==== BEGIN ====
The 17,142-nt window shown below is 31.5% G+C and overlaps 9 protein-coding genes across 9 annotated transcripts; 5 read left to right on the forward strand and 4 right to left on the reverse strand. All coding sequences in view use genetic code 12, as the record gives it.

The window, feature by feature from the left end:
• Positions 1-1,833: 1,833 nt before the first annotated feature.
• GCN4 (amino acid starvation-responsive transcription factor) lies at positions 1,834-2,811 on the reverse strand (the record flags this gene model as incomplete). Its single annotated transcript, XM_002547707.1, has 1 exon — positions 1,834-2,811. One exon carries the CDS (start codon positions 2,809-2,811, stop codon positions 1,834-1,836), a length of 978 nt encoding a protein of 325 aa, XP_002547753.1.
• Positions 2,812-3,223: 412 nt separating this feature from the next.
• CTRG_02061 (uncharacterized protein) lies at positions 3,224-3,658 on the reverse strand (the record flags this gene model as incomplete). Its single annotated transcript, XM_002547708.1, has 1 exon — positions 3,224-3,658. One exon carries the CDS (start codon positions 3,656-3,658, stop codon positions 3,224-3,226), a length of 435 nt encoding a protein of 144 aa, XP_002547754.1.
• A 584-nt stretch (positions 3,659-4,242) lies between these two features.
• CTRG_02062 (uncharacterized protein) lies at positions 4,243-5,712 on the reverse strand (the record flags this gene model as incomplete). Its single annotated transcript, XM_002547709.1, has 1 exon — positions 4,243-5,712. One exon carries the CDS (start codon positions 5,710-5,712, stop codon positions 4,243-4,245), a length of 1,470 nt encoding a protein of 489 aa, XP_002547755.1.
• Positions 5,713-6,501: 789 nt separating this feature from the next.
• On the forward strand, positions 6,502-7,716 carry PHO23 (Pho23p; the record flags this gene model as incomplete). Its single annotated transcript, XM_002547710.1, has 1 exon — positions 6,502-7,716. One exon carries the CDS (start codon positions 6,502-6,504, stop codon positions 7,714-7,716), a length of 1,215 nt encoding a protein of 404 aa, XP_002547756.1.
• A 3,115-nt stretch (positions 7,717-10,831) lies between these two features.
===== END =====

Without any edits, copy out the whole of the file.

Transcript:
The 17,142-nt window shown below is 31.5% G+C and overlaps 9 protein-coding genes across 9 annotated transcripts; 5 read left to right on the forward strand and 4 right to left on the reverse strand. All coding sequences in view use genetic code 12, as the record gives it.

The window, feature by feature from the left end:
• Positions 1-1,833: 1,833 nt before the first annotated feature.
• GCN4 (amino acid starvation-responsive transcription factor) lies at positions 1,834-2,811 on the reverse strand (the record flags this gene model as incomplete). Its single annotated transcript, XM_002547707.1, has 1 exon — positions 1,834-2,811. One exon carries the CDS (start codon positions 2,809-2,811, stop codon positions 1,834-1,836), a length of 978 nt encoding a protein of 325 aa, XP_002547753.1.
• Positions 2,812-3,223: 412 nt separating this feature from the next.
• CTRG_02061 (uncharacterized protein) lies at positions 3,224-3,658 on the reverse strand (the record flags this gene model as incomplete). Its single annotated transcript, XM_002547708.1, has 1 exon — positions 3,224-3,658. One exon carries the CDS (start codon positions 3,656-3,658, stop codon positions 3,224-3,226), a length of 435 nt encoding a protein of 144 aa, XP_002547754.1.
• A 584-nt stretch (positions 3,659-4,242) lies between these two features.
• CTRG_02062 (uncharacterized protein) lies at positions 4,243-5,712 on the reverse strand (the record flags this gene model as incomplete). Its single annotated transcript, XM_002547709.1, has 1 exon — positions 4,243-5,712. One exon carries the CDS (start codon positions 5,710-5,712, stop codon positions 4,243-4,245), a length of 1,470 nt encoding a protein of 489 aa, XP_002547755.1.
• Positions 5,713-6,501: 789 nt separating this feature from the next.
• On the forward strand, positions 6,502-7,716 carry PHO23 (Pho23p; the record flags this gene model as incomplete). Its single annotated transcript, XM_002547710.1, has 1 exon — positions 6,502-7,716. One exon carries the CDS (start codon positions 6,502-6,504, stop codon positions 7,714-7,716), a length of 1,215 nt encoding a protein of 404 aa, XP_002547756.1.
• A 3,115-nt stretch (positions 7,717-10,831) lies between these two features.